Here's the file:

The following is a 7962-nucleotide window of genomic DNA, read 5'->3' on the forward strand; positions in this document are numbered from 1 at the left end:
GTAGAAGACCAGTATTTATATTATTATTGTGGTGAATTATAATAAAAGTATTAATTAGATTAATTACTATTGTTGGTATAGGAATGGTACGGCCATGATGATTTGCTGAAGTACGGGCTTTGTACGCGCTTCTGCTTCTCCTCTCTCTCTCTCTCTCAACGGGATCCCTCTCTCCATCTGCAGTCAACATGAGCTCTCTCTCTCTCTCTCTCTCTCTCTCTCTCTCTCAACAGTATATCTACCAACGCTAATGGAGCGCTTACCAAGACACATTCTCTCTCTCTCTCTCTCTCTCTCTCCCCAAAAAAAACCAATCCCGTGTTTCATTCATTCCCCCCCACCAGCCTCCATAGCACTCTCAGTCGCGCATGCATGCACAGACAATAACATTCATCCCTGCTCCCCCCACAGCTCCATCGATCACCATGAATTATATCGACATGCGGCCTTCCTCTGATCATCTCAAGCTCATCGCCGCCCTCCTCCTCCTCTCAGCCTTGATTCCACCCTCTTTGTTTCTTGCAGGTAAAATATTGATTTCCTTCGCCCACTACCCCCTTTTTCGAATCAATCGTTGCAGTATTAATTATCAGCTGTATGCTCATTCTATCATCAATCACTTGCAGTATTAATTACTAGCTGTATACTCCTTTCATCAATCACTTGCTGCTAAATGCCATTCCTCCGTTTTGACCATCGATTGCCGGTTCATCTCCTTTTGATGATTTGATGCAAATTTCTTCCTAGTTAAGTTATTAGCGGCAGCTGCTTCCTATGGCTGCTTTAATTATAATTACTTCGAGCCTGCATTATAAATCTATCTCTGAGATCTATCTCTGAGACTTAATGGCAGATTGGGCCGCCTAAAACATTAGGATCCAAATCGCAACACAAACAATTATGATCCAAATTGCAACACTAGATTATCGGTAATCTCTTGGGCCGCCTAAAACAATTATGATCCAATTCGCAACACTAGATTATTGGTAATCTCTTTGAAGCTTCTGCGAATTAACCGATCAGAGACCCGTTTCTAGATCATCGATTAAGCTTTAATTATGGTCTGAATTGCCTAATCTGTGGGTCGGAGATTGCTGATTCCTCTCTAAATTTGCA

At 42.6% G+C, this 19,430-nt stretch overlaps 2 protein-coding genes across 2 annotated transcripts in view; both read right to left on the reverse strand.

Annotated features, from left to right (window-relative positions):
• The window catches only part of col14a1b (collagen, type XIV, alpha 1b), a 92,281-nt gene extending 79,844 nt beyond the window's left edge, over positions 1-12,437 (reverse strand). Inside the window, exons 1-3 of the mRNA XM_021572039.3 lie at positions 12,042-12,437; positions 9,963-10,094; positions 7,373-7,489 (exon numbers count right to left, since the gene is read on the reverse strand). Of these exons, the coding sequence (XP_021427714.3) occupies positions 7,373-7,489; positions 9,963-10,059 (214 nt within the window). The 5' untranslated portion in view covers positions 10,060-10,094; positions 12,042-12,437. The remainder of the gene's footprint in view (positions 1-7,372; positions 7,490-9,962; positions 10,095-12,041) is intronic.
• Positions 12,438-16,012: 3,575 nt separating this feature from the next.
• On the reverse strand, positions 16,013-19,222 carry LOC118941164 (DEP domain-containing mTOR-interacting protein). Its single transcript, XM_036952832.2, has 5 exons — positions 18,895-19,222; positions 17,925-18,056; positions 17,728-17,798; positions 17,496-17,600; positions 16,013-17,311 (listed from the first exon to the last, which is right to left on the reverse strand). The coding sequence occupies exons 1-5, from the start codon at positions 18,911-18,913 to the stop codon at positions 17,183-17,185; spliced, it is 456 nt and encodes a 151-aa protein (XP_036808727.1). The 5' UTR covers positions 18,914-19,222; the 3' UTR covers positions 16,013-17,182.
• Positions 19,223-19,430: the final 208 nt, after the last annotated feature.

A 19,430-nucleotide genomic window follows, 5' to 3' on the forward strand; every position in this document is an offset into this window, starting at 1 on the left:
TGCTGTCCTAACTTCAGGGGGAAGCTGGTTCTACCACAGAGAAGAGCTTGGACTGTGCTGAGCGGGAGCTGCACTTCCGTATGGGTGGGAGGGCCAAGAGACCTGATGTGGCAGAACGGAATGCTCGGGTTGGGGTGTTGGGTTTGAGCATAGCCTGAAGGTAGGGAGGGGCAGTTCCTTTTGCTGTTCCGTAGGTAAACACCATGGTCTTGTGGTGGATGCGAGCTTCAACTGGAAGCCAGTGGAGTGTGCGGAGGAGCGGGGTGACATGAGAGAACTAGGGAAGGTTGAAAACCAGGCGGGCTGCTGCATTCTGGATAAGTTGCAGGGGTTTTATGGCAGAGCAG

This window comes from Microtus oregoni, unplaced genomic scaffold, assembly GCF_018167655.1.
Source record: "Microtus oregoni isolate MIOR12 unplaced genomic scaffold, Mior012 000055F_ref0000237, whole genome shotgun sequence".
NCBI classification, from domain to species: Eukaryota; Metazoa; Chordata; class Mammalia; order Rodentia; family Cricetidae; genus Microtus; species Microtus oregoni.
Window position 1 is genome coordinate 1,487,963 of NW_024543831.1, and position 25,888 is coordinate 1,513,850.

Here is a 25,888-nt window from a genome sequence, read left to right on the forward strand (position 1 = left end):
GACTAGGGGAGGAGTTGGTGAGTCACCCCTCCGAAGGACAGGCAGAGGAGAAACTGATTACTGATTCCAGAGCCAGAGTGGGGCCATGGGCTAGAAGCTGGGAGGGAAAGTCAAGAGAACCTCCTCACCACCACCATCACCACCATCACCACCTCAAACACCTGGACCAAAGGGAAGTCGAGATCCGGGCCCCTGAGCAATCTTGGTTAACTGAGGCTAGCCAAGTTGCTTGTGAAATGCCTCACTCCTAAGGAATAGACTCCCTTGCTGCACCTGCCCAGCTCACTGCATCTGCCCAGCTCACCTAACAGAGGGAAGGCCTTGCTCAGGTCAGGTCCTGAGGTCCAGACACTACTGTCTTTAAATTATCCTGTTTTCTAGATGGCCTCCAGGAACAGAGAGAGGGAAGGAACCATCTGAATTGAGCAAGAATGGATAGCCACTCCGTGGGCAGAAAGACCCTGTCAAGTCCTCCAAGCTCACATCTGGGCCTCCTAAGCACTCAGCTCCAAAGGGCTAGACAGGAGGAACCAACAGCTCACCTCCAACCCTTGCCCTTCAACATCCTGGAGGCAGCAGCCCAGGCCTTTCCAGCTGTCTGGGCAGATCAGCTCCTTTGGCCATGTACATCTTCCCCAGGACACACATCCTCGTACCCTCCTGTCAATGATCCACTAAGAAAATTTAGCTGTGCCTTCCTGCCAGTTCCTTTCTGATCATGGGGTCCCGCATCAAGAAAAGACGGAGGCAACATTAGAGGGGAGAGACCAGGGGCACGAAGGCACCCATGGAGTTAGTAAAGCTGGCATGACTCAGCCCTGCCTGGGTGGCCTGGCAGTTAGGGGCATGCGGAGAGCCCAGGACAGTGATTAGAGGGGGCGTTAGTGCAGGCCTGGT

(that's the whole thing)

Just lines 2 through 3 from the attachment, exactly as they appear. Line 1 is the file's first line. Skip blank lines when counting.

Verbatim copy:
GTAGAAGACCAGTATTTATATTATTATTGTGGTGAATTATAATAAAAGTATTAATTAGATTAATTACTATTGTTGGTATAGGAATGGTACGGCCATGATGATTTGCTGAAGTACGGGCTTTGTACGCGCTTCTGCTTCTCCTCTCTCTCTCTCTCTCAACGGGATCCCTCTCTCCATCTGCAGTCAACATGAGCTCTCTCTCTCTCTCTCTCTCTCTCTCTCTCTCTCAACAGTATATCTACCAACGCTAATGGAGCGCTTACCAAGACACATTCTCTCTCTCTCTCTCTCTCTCTCTCCCCAAAAAAAACCAATCCCGTGTTTCATTCATTCCCCCCCACCAGCCTCCATAGCACTCTCAGTCGCGCATGCATGCACAGACAATAACATTCATCCCTGCTCCCCCCACAGCTCCATCGATCACCATGAATTATATCGACATGCGGCCTTCCTCTGATCATCTCAAGCTCATCGCCGCCCTCCTCCTCCTCTCAGCCTTGATTCCACCCTCTTTGTTTCTTGCAGGTAAAATATTGATTTCCTTCGCCCACTACCCCCTTTTTCGAATCAATCGTTGCAGTATTAATTATCAGCTGTATGCTCATTCTATCATCAATCACTTGCAGTATTAATTACTAGCTGTATACTCCTTTCATCAATCACTTGCTGCTAAATGCCATTCCTCCGTTTTGACCATCGATTGCCGGTTCATCTCCTTTTGATGATTTGATGCAAATTTCTTCCTAGTTAAGTTATTAGCGGCAGCTGCTTCCTATGGCTGCTTTAATTATAATTACTTCGAGCCTGCATTATAAATCTATCTCTGAGATCTATCTCTGAGACTTAATGGCAGATTGGGCCGCCTAAAACATTAGGATCCAAATCGCAACACAAACAATTATGATCCAAATTGCAACACTAGATTATCGGTAATCTCTTGGGCCGCCTAAAACAATTATGATCCAATTCGCAACACTAGATTATTGGTAATCTCTTTGAAGCTTCTGCGAATTAACCGATCAGAGACCCGTTTCTAGATCATCGATTAAGCTTTAATTATGGTCTGAATTGCCTAATCTGTGGGTCGGAGATTGCTGATTCCTCTCTAAATTTGCA

At 42.6% G+C, this 19,430-nt stretch overlaps 2 protein-coding genes across 2 annotated transcripts in view; both read right to left on the reverse strand.